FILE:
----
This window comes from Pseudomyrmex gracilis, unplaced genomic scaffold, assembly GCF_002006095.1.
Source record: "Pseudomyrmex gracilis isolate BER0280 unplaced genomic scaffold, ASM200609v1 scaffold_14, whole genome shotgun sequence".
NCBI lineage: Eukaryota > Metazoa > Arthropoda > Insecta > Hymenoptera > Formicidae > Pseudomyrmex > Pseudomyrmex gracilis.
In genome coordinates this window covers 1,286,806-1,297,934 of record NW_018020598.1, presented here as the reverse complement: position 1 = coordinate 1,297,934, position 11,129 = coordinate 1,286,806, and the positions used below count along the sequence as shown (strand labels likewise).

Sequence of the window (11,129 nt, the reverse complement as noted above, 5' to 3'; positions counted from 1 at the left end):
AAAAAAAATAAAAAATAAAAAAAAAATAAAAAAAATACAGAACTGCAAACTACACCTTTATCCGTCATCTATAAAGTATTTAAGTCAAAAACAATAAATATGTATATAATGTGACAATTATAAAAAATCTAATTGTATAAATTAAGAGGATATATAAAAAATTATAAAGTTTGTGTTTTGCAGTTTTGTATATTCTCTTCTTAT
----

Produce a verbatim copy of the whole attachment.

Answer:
This window comes from Pseudomyrmex gracilis, unplaced genomic scaffold, assembly GCF_002006095.1.
Source record: "Pseudomyrmex gracilis isolate BER0280 unplaced genomic scaffold, ASM200609v1 scaffold_14, whole genome shotgun sequence".
NCBI lineage: Eukaryota > Metazoa > Arthropoda > Insecta > Hymenoptera > Formicidae > Pseudomyrmex > Pseudomyrmex gracilis.
In genome coordinates this window covers 1,286,806-1,297,934 of record NW_018020598.1, presented here as the reverse complement: position 1 = coordinate 1,297,934, position 11,129 = coordinate 1,286,806, and the positions used below count along the sequence as shown (strand labels likewise).

Sequence of the window (11,129 nt, the reverse complement as noted above, 5' to 3'; positions counted from 1 at the left end):
AAAAAAAATAAAAAATAAAAAAAAAATAAAAAAAATACAGAACTGCAAACTACACCTTTATCCGTCATCTATAAAGTATTTAAGTCAAAAACAATAAATATGTATATAATGTGACAATTATAAAAAATCTAATTGTATAAATTAAGAGGATATATAAAAAATTATAAAGTTTGTGTTTTGCAGTTTTGTATATTCTCTTCTTAT